Skip to contents
NFL

The Bills Played It Safe And Paid The Price

Josh Allen #17 of the Buffalo Bills is tackled by Bashaud Breeland #21 of the Kansas City Chiefs
Jamie Squire/Getty

There’s probably no one thing that the Bills could have done to avoid their ultimate fate in the AFC Championship Game against the Chiefs—even the fairly emphatic 38-24 final score doesn’t quite capture the extent to which KC dominated between the second quarter and garbage time. But it’s still quite striking how the Bills seemingly played less to win and more to avoid getting blown out.

On the several occasions in which Buffalo opted to send on its special teams unit instead of trying for a makable fourth down, I kept thinking back to what felt like the signature win of the Bills’ season—an absolute trouncing of the Patriots on Monday Night Football as they coasted to the AFC East title late in the year. In that game, Buffalo’s offense wasn’t just fun and surprising, but risky, and never more so than when they called a fake punt in the first quarter with the score tied at 3.

Admittedly, it’s easier to do that against a bad team than a good one, but still, where were those Bills on Sunday? On several occasions throughout their struggle against the Chiefs, Buffalo was presented with an opportunity get weird and fancy with their backs against the wall, or just to let one of 2020’s best quarterbacks in Josh Allen try to make some magic on fourth down. And yet more often than not, they made a choice that decreased their chances of winning the game. Here’s a brief chronological rundown of all those statistically incorrect calls, via Ben Baldwin’s “4th down decision bot”:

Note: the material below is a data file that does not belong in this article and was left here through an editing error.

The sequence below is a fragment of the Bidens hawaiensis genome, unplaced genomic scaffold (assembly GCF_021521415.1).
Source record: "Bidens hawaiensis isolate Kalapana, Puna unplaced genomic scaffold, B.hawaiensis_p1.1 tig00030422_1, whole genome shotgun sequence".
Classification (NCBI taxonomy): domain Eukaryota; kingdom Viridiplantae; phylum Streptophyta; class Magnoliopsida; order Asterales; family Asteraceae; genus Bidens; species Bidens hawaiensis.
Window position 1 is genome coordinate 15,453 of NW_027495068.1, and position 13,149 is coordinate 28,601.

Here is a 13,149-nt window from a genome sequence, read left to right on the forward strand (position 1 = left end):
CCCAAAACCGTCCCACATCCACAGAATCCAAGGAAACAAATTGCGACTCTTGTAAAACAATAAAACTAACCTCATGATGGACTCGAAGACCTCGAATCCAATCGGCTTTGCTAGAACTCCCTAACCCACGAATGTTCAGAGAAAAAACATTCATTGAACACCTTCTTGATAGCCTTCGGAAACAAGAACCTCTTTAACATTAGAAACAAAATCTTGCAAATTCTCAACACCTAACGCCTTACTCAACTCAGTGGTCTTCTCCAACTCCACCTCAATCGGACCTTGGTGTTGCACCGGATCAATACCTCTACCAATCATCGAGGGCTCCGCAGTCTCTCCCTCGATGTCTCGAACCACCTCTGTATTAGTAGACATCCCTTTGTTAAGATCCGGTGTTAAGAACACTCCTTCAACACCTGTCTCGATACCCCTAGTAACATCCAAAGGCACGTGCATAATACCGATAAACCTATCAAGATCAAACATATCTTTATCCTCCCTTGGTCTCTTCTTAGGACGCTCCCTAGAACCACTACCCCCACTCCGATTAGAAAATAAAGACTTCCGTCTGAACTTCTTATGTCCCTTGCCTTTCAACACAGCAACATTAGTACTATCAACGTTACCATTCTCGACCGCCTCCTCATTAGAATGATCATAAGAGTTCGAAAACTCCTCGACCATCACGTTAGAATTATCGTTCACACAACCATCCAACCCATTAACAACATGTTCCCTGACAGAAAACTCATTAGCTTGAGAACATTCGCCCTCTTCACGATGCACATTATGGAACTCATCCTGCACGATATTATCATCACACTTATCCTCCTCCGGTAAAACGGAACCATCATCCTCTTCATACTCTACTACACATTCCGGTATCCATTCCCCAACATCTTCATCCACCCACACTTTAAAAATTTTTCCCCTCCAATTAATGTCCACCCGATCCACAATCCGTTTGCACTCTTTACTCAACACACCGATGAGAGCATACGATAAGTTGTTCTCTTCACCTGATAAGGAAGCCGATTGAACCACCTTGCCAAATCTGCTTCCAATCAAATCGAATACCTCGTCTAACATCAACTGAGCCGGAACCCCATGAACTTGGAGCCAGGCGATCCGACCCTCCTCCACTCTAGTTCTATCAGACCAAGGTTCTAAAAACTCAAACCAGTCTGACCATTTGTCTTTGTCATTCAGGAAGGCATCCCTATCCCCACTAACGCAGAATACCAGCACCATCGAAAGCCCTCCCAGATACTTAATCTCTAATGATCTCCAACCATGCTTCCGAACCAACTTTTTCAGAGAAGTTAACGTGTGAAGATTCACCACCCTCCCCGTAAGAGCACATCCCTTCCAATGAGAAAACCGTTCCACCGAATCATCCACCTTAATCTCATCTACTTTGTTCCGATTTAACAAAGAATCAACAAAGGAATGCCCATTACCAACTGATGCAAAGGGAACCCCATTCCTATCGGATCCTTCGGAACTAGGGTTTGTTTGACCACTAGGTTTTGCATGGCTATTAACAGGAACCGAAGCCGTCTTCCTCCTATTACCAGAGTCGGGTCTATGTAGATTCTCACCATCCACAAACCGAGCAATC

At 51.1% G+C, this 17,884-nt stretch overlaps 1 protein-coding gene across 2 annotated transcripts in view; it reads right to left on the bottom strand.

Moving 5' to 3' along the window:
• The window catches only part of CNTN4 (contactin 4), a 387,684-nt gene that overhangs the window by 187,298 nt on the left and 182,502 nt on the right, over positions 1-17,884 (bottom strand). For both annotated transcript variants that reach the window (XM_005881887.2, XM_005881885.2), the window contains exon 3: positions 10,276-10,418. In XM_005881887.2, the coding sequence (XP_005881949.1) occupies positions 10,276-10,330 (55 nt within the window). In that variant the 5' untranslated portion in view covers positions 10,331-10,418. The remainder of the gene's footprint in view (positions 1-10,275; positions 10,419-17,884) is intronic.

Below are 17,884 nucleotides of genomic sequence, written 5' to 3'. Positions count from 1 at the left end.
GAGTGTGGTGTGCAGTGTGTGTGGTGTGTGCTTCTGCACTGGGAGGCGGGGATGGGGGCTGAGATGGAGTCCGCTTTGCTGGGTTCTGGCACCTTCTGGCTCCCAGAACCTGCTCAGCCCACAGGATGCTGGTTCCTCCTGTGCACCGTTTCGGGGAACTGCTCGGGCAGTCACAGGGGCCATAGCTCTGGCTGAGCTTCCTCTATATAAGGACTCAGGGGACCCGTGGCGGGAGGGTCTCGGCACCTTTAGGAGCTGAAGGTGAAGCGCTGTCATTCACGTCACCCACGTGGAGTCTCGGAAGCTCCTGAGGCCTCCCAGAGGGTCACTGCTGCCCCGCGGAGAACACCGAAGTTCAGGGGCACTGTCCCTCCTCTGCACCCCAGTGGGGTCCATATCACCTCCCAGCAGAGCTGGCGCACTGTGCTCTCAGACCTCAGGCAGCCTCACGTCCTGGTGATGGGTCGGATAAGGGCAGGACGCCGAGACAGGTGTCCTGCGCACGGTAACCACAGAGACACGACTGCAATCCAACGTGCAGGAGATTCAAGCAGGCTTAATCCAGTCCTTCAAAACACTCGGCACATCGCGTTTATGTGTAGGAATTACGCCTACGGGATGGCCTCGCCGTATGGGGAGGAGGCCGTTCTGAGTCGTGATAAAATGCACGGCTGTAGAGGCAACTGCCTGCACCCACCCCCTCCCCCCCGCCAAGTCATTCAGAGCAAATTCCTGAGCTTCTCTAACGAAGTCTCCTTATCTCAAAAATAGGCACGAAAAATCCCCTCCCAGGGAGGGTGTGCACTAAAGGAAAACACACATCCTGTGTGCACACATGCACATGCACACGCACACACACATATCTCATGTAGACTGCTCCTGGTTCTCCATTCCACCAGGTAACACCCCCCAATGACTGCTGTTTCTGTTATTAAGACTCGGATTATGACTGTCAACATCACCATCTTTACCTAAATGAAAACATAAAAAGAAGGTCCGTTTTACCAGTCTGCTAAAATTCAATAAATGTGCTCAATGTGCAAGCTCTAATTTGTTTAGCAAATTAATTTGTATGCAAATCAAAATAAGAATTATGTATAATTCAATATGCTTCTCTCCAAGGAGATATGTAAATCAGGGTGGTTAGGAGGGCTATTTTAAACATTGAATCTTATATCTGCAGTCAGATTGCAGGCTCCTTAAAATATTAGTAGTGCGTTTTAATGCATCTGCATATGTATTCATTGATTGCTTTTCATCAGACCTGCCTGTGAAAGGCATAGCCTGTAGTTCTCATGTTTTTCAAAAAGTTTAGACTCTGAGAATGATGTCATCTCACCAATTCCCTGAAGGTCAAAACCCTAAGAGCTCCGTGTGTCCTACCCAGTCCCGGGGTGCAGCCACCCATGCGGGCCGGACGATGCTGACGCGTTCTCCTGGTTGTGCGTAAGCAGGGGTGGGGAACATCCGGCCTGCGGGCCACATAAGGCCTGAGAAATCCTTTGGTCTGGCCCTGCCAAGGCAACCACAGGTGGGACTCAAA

• With the score 0-0 less than four minutes into the game, Buffalo made a field goal on fourth-and-3 at the KC 33
  • Down 14-9 and on their own 32 with 8:39 to go in the first half, the Bills punted instead of going for it on fourth-and-3
  • Facing fourth-and-goal on the two, the Bills kicked a field goal to end the half down by nine points instead of twelve
  • Down by 12 with 6 minutes to go in the third quarter, the Bills kicked a field goal on fourth-and-3 at the KC 8. (The Chiefs would go on to score a touchdown, get an interception, then score another touchdown.)

“Maybe if I had to do it all over again, I would have went for maybe one of them,” head coach Sean McDermott said after the game. Lotta maybes.

The Bills were and weren’t a big final-down team this year. Nobody in the league successfully converted more often than their 80 percent rate, but because Buffalo was the best in the NFL on third down, they only ever tried for it on fourth a league-low 10 times. But even if the riverboat stuff isn’t in a team’s DNA, a win-or-go-home game where you’re trailing the defending champs simply demands that a team do everything it can to maximize its limited opportunities. The Bills instead looked more interested in keeping things within a couple of possessions. At least they achieved that goal; maybe it’ll make a nice banner.